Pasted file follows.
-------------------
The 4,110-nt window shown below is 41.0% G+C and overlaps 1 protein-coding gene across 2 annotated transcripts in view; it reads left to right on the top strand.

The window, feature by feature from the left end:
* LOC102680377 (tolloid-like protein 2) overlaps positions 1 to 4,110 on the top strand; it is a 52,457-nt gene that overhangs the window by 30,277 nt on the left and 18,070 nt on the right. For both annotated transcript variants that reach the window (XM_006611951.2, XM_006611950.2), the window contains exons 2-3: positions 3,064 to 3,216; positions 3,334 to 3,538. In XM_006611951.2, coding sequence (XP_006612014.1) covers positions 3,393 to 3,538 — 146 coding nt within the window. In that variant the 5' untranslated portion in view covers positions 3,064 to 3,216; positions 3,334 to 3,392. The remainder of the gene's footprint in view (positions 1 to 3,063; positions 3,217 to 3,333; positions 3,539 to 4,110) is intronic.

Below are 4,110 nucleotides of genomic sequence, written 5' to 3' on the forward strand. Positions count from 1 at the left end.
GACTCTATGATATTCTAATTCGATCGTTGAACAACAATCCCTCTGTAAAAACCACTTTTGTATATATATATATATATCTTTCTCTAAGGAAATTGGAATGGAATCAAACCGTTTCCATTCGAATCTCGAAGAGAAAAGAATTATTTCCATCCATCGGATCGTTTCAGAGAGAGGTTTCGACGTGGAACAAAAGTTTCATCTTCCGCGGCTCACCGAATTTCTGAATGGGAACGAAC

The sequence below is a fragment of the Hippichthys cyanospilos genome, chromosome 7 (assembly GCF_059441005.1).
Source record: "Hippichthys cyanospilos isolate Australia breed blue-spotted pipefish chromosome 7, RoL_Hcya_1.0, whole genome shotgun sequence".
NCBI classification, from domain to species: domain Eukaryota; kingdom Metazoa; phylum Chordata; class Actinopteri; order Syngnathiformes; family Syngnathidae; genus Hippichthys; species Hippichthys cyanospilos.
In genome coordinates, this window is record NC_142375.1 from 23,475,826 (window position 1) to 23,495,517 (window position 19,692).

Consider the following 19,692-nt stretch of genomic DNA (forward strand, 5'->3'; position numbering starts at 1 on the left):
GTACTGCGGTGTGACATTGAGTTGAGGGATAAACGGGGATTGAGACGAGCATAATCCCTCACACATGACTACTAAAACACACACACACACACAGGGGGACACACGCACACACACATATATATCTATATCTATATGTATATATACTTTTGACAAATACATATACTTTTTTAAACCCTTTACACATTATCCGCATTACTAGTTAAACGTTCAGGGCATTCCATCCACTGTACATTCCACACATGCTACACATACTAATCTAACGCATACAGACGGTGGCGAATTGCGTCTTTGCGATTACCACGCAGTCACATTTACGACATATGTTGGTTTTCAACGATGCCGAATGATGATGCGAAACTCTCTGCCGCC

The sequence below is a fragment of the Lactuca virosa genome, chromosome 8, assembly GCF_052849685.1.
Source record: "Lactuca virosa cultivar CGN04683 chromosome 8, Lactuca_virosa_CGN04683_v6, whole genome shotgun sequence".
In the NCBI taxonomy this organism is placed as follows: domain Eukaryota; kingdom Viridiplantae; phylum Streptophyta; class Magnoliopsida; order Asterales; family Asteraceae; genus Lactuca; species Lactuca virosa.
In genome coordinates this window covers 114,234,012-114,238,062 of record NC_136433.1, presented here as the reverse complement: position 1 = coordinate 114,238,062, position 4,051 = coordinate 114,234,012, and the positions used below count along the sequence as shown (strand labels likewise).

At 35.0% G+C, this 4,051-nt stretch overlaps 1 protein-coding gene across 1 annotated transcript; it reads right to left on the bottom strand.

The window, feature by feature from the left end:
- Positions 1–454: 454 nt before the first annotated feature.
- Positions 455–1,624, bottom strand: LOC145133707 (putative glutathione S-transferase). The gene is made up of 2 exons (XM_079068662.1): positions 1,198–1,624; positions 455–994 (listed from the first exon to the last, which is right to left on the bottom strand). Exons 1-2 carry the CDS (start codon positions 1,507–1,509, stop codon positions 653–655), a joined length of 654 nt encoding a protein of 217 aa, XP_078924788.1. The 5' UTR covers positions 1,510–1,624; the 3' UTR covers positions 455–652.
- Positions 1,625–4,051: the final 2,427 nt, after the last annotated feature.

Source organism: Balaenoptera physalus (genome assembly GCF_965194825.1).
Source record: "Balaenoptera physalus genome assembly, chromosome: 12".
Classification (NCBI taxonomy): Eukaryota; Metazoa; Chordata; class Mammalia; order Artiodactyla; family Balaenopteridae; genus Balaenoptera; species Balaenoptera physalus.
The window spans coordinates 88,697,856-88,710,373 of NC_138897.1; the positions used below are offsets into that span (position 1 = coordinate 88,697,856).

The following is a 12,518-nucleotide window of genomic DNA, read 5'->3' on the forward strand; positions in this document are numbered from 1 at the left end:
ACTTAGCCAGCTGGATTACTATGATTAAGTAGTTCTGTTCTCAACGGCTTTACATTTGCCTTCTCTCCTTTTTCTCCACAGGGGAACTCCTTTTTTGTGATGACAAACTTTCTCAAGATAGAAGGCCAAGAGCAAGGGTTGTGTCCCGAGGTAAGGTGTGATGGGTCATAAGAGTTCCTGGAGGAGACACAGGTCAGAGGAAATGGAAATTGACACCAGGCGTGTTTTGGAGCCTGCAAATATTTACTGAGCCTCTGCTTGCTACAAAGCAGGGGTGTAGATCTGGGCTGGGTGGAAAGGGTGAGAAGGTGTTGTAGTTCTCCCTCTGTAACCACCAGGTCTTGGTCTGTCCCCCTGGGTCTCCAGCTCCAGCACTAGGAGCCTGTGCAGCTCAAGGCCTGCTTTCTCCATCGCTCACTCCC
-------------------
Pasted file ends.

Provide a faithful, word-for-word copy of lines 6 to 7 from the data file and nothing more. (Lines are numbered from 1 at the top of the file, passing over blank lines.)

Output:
The sequence below is a fragment of the Hippichthys cyanospilos genome, chromosome 7 (assembly GCF_059441005.1).
Source record: "Hippichthys cyanospilos isolate Australia breed blue-spotted pipefish chromosome 7, RoL_Hcya_1.0, whole genome shotgun sequence".